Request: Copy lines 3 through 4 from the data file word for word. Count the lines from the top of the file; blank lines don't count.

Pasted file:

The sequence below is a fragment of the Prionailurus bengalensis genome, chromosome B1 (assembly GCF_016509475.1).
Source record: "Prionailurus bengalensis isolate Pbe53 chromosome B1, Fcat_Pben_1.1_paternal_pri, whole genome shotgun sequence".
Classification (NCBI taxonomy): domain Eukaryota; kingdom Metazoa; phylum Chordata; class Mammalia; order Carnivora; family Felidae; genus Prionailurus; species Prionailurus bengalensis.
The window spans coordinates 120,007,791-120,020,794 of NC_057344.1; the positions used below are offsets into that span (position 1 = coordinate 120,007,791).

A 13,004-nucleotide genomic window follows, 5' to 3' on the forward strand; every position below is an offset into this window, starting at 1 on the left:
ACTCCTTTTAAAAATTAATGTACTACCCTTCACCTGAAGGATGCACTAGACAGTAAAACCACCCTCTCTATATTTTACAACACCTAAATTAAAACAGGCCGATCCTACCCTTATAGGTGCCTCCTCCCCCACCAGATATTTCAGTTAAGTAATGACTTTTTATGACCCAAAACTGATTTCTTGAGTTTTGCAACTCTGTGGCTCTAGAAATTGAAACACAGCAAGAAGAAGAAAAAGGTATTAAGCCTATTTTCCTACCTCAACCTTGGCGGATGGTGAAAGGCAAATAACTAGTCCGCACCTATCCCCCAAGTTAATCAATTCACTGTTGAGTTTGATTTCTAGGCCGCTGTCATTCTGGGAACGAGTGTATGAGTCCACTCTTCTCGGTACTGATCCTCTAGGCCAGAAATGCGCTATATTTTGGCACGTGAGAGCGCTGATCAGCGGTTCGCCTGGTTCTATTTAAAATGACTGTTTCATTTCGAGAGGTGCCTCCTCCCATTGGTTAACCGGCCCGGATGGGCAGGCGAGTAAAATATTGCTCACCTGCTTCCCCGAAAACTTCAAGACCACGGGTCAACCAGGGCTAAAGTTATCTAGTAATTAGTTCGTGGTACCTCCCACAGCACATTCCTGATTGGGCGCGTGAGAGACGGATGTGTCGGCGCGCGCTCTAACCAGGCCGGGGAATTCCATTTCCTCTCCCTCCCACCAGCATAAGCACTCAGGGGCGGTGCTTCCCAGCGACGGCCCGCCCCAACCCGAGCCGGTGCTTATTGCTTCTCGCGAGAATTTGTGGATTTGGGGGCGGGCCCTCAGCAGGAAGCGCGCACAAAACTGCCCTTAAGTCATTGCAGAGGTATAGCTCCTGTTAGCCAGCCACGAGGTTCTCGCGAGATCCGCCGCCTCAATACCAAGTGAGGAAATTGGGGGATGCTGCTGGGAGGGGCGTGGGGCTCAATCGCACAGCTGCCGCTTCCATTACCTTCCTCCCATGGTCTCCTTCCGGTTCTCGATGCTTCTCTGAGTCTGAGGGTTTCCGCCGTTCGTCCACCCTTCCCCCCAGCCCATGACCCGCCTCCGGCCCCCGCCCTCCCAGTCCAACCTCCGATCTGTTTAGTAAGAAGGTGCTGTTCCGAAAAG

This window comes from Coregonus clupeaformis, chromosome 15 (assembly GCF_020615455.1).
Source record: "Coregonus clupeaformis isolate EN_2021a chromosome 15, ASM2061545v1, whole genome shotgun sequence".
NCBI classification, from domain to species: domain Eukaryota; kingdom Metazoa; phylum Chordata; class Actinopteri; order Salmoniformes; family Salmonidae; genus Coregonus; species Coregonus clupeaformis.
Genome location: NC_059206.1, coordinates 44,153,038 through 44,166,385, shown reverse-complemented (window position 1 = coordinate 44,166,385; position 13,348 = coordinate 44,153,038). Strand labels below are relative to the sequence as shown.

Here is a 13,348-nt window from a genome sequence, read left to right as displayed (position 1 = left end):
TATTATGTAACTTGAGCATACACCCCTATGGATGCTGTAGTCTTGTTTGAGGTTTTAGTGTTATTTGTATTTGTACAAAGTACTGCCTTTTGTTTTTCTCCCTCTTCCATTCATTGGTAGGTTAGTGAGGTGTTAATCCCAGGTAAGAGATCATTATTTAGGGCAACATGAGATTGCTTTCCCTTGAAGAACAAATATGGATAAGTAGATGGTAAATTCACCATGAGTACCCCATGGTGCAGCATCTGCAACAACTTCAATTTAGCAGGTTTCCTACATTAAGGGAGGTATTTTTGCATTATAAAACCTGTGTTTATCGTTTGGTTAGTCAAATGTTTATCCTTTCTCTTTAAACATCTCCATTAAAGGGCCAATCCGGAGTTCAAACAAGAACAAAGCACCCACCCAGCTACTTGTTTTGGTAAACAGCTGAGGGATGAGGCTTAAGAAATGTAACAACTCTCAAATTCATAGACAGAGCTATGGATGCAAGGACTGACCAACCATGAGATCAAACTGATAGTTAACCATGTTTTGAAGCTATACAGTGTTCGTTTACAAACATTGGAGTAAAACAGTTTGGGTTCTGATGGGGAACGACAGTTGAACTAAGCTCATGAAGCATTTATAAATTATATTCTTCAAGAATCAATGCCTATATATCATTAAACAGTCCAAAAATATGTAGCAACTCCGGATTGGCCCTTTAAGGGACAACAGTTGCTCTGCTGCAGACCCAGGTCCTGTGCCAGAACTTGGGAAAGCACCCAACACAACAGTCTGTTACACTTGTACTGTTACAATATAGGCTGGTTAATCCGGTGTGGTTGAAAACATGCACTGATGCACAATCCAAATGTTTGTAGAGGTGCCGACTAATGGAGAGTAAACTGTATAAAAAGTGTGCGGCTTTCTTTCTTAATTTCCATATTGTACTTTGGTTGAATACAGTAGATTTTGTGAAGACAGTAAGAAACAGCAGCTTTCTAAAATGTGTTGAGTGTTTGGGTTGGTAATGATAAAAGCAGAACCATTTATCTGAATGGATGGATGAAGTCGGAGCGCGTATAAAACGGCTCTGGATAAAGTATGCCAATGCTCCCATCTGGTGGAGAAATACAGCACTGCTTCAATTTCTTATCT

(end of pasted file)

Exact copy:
Classification (NCBI taxonomy): domain Eukaryota; kingdom Metazoa; phylum Chordata; class Mammalia; order Carnivora; family Felidae; genus Prionailurus; species Prionailurus bengalensis.
The window spans coordinates 120,007,791-120,020,794 of NC_057344.1; the positions used below are offsets into that span (position 1 = coordinate 120,007,791).